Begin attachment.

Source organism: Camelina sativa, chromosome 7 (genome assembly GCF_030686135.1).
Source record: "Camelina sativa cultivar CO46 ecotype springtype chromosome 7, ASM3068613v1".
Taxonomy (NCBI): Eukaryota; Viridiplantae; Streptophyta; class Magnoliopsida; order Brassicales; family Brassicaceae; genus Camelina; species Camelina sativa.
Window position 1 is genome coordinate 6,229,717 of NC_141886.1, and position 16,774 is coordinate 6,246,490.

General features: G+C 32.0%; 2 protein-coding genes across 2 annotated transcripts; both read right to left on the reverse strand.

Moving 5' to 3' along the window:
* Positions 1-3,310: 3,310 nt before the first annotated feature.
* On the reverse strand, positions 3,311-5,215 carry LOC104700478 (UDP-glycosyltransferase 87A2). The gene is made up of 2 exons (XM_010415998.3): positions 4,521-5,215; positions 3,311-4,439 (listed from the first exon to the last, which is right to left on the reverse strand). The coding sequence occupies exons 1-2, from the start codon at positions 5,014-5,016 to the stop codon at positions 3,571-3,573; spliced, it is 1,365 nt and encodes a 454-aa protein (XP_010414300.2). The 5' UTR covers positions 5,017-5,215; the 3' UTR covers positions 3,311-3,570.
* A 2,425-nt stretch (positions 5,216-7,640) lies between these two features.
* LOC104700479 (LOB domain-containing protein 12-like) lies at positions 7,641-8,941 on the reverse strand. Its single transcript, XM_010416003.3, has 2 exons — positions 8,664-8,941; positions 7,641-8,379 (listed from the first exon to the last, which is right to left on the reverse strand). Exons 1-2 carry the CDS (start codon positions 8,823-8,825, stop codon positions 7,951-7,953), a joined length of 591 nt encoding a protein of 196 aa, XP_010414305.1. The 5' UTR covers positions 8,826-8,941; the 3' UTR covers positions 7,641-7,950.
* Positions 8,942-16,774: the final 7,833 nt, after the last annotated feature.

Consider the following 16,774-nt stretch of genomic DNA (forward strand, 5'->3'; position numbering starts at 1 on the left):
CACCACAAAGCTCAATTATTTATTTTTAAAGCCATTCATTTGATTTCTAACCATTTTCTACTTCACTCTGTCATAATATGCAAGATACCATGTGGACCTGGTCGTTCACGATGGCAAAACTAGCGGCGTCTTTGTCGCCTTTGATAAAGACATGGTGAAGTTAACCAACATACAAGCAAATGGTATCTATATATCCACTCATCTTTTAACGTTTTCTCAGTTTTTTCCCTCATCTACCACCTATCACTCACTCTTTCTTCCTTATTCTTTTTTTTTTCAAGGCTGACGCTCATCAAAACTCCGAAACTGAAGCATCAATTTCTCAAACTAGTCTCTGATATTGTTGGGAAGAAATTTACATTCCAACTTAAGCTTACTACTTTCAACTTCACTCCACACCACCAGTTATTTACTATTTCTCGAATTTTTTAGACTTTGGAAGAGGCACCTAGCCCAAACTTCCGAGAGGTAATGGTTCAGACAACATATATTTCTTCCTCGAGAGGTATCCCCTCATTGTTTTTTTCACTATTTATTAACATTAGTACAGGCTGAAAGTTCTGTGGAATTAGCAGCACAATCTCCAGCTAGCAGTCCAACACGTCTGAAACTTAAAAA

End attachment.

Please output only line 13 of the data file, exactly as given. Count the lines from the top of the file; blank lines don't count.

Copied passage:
CACCACAAAGCTCAATTATTTATTTTTAAAGCCATTCATTTGATTTCTAACCATTTTCTACTTCACTCTGTCATAATATGCAAGATACCATGTGGACCTGGTCGTTCACGATGGCAAAACTAGCGGCGTCTTTGTCGCCTTTGATAAAGACATGGTGAAGTTAACCAACATACAAGCAAATGGTATCTATATATCCACTCATCTTTTAACGTTTTCTCAGTTTTTTCCCTCATCTACCACCTATCACTCACTCTTTCTTCCTTATTCTTTTTTTTTTCAAGGCTGACGCTCATCAAAACTCCGAAACTGAAGCATCAATTTCTCAAACTAGTCTCTGATATTGTTGGGAAGAAATTTACATTCCAACTTAAGCTTACTACTTTCAACTTCACTCCACACCACCAGTTATTTACTATTTCTCGAATTTTTTAGACTTTGGAAGAGGCACCTAGCCCAAACTTCCGAGAGGTAATGGTTCAGACAACATATATTTCTTCCTCGAGAGGTATCCCCTCATTGTTTTTTTCACTATTTATTAACATTAGTACAGGCTGAAAGTTCTGTGGAATTAGCAGCACAATCTCCAGCTAGCAGTCCAACACGTCTGAAACTTAAAAA